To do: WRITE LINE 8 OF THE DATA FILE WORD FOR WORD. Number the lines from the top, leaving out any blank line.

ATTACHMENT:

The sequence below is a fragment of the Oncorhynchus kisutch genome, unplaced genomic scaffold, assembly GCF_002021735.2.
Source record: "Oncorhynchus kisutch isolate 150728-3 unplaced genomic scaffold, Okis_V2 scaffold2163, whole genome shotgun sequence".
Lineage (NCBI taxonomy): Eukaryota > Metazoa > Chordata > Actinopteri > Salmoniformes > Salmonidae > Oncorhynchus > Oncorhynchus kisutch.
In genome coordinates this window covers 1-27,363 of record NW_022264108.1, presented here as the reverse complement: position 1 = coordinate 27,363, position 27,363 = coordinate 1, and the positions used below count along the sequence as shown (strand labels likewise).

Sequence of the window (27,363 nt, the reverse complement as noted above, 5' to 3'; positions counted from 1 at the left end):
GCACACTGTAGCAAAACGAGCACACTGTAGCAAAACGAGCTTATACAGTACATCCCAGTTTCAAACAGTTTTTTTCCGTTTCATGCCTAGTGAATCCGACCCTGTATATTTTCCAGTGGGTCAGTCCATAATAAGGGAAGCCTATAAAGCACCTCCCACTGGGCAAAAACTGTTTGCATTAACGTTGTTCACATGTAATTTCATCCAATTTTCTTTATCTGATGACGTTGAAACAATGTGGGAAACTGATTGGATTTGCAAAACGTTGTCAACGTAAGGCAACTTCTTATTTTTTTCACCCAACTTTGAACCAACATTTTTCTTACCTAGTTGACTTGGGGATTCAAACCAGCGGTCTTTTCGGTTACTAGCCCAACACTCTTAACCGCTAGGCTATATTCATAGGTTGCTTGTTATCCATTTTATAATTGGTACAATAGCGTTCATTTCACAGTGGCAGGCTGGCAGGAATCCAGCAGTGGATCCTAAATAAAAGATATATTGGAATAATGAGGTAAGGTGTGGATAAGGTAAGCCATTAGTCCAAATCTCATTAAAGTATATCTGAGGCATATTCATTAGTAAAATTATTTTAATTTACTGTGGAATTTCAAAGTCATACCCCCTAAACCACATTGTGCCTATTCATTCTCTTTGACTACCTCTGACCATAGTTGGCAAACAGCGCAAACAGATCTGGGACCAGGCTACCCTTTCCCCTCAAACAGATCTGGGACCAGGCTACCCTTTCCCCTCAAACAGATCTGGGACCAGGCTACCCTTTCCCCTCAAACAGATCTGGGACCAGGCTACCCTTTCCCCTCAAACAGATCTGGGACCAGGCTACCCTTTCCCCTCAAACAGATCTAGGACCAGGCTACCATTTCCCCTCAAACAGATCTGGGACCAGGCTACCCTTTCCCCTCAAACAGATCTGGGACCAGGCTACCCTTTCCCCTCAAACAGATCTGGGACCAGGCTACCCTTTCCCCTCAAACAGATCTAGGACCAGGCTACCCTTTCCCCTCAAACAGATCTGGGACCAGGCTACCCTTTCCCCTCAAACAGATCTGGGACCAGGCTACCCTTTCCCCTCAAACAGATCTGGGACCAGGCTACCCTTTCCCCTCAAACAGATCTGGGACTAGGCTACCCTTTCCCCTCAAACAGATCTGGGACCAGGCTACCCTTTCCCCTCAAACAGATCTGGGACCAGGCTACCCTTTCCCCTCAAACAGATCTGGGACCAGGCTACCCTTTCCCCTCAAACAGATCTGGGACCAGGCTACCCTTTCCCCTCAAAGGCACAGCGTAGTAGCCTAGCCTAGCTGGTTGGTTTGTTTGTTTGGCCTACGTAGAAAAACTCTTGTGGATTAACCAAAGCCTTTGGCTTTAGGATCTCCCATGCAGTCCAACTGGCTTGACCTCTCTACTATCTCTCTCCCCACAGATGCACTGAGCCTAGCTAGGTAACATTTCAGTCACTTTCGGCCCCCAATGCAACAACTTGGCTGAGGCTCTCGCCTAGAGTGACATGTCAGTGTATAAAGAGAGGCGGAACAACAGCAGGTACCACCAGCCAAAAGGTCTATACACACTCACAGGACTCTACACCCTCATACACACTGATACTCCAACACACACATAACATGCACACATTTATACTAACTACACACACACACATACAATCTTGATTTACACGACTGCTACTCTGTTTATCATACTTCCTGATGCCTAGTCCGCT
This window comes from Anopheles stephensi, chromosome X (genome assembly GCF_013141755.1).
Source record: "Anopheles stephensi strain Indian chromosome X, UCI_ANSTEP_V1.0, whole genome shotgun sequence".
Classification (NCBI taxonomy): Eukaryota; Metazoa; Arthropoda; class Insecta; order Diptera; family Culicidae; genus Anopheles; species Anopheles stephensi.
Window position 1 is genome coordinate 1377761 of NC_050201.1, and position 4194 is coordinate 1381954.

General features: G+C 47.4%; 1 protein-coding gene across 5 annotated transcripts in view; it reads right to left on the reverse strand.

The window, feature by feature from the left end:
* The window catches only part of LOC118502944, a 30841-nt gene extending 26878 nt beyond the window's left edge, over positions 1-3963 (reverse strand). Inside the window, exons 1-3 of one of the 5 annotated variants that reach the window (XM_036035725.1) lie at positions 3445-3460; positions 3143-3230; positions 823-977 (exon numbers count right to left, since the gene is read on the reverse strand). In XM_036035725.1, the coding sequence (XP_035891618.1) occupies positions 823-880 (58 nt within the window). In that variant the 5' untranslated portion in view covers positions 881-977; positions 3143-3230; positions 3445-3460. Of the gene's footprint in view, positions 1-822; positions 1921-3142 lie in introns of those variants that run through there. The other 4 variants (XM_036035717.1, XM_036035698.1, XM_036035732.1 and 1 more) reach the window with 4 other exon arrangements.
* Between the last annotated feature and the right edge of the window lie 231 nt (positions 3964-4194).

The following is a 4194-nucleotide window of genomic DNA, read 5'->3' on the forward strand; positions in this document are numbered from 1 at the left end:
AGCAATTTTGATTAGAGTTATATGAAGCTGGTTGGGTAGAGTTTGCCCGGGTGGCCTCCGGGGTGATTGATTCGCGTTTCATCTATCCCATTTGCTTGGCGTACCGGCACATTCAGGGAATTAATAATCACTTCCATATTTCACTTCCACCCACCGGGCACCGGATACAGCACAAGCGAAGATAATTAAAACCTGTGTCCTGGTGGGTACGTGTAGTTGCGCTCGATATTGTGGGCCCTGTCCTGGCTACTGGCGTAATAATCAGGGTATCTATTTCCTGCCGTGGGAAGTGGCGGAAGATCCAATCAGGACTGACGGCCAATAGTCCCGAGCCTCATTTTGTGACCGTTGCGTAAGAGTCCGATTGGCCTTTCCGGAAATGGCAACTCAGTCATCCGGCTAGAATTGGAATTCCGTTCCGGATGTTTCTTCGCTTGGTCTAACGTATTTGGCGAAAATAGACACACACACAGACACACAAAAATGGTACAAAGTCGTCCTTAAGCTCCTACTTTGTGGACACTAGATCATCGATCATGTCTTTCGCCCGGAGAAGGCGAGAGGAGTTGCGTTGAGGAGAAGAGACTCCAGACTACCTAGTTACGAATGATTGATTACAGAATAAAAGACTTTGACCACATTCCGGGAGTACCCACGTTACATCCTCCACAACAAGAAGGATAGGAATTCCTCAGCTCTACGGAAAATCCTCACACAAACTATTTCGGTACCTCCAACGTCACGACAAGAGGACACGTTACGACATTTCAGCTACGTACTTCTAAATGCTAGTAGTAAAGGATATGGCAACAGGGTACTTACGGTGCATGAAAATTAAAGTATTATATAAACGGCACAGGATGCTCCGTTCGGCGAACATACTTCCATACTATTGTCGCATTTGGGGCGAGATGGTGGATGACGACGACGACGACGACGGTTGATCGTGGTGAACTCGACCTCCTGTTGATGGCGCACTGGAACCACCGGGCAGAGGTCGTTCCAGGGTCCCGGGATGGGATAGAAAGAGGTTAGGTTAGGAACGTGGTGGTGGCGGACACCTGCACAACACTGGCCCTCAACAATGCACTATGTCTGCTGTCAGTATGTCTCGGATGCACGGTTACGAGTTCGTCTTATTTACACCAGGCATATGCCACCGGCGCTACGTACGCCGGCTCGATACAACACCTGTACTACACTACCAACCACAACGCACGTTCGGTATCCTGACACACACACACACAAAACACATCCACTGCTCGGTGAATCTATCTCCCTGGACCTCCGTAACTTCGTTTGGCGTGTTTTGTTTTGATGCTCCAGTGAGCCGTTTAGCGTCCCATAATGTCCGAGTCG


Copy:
Source record: "Anopheles stephensi strain Indian chromosome X, UCI_ANSTEP_V1.0, whole genome shotgun sequence".